This is book for anyone who had less than stellar high school experience. I for one despised high school. In fact, I hated school from first grade on....moreThis is book for anyone who had less than stellar high school experience. I for one despised high school. In fact, I hated school from first grade on. This was is no way due to the required learning. That part I loved. It was the evil little turds known as my class mates that made school so miserable. To this day I can’t pin point why I was the target of so much ridicule. I wasn’t the prettiest, or the most unfortunate looking. I wasn’t rich, but wasn’t dirt poor either so it’s not as though I had the best or worst clothing (which is sadly a driver to fitting in). I was athletic and I was intelligent, but I hardly boasted about either and it wasn’t as though several others couldn’t say the same. The only discernable difference I can ever recall having is that I was “mature” for my age and cared way too much about the opionions of others. This combo may have made me an odd child. Regardless, school was a horror. I often cried myself to sleep and dreaded having to attend school each day. The impending doom would make my stomach clench and the sense of dread didn’t ease until I arrived home each afternoon. In grade school, the girls would exclude me, whisper about me, tell troubled boys I liked them, would pretend to befriend me, only to embarrass me on the playground, and while the boys would gladly allow me to join in on a game of kickball, they would hardly defend me, or invite me to be a part of their inner circle. I spent lunch alone, and class time withdrawn. As I grew, the ridicule evolved. By middle school, I continued to be ignored, yet gossiped about by the girls, but my relationship with the boys changed. They started noticing I had boobs, and curves in places that some of my female classmates did not. They stopped allowing me to find solace in recess kickball, and instead opted for trying to lure me under the bleachers to make out. While I refused, it didn’t prevent them from telling others that I hadn’t, only adding fuel to the fire. By the time high school rolled around, I had a reputation for being “easy” even though I had only kissed one boy and he went to an entirely different school and was known by no one in my school district. I couldn’t trust anyone enough to bother with befriending them. Past experiences with girls made me believe that any female who was nice to me for more than a few seconds was just trying to get me to let my guard down long enough to make people believe whatever dirt she intended to invent and spread about me, and guys assumed I was an easy lay, so after accepting two dates with two different guys who only wanted to suggest parking at a local boat access as our date, I began turning down the attentions of any guy who bothered to show an interest. Needless to say, school was lonely, and I was miserable. So it probably goes without saying that I related to Elise and her story. I could understand how she felt before her attempted suicide because I felt that way myself. Sad, angry, hopeful that something miraculous would happen to turn everything all around or that if I said or did the “right” thing, I could turn it all around for myself. Praying to meet one person who bothered to look past all the untruths being said about me and attempt to get to know me for whom I was, and like me. That didn't happen for me until senior year, and it required an event that I'm not going to recount here to transpire in order to make it possible. So, I understood why Elise did what she did when she realized it wouldn't happen for her either. And while I personally didn’t resort to an attempted suicide as a possible escape (my coping mechanism took shape in the form of bulimia), I can more than sympathize with a need, dare I say necessity, for an outlet.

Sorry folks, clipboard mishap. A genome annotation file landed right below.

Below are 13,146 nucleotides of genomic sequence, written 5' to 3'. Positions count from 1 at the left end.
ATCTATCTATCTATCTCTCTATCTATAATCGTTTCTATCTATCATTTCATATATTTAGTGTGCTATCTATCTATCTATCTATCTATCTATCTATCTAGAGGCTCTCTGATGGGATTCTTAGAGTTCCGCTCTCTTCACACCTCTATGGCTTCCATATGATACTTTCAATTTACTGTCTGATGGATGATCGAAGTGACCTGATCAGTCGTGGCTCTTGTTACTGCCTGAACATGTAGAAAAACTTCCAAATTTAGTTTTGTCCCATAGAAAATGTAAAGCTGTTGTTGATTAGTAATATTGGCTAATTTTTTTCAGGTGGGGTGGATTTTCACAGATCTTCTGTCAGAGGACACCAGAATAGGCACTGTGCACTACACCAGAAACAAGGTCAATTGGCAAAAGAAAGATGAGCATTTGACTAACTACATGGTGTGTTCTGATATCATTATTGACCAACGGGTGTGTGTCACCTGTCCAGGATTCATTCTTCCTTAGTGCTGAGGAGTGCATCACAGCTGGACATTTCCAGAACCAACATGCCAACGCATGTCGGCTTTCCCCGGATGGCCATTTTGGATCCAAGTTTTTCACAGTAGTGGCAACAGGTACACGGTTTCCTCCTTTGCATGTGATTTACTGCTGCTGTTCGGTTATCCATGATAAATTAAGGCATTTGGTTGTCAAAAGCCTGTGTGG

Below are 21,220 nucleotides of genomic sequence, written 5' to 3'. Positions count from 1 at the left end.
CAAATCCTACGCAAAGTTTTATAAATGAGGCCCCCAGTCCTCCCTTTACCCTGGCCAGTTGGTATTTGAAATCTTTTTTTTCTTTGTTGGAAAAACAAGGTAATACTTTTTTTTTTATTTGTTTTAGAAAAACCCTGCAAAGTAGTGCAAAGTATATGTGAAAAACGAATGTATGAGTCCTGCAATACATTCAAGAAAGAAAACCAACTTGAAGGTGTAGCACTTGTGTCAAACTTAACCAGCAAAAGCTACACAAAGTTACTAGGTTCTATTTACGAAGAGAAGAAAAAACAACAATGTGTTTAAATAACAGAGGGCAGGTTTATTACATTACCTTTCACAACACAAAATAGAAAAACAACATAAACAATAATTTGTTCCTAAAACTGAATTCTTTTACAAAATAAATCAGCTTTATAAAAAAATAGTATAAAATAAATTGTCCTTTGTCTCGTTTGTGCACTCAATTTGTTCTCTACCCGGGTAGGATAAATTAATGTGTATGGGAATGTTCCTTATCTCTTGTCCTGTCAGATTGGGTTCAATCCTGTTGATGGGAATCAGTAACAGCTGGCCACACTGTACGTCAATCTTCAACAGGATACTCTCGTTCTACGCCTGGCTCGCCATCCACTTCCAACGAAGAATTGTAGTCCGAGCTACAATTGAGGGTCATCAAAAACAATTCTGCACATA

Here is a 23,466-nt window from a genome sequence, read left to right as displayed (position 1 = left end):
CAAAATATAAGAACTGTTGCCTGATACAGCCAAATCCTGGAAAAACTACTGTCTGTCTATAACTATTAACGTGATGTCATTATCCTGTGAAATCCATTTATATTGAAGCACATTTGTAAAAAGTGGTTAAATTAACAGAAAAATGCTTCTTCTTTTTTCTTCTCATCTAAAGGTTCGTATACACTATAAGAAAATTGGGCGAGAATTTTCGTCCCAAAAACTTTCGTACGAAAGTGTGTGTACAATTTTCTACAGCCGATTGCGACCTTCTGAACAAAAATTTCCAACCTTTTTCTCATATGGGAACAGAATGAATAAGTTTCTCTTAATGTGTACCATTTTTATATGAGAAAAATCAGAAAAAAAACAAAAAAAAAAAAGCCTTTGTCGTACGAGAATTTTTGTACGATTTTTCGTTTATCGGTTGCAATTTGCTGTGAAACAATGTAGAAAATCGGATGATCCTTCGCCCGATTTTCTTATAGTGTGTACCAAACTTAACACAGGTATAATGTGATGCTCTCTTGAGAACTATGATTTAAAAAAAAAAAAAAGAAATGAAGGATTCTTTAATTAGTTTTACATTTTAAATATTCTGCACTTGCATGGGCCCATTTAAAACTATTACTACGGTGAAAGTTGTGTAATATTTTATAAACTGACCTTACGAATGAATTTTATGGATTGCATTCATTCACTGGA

It’s hard to describe my reading experience of This Song Will Save Your Life. It brought back feelings and memories I never really cared to revisit. But there was a comfort that came from reading it as well because I can’t imagine that anyone could write about such a wretched school experience if they themselves hadn’t suffered the same thing, and for any of you out there that may have also been taunted and teased in such a way, you know the kind of hope and comradery that can form among fellow misfits. This book is so unabashedly honest in the truths it unveils. That telling someone doesn't help, in fact, it is often more harmful than not, and the only respite comes at the end of the day when you can leave your classmates behind for a few waking hours. I’m so so glad that Leila Sales had the courage to write such a book and I hope that those who are suffering from miserable school experiences read this and feel a little less alone. I promise you, it gets better, but I’ll be honest, it requires graduating. A song, or talent for music, doesn’t always save a life, but I couldn’t even begin to tell you how many endless hours I spent listening to music. It was an extreme comfort to me then, as were books, and continues to be to this day. I could say more about This Song Will Save Your Life, however, I’ve rambled on long enough. Just know that this book is a gem, and I am thankful to have read it. (less)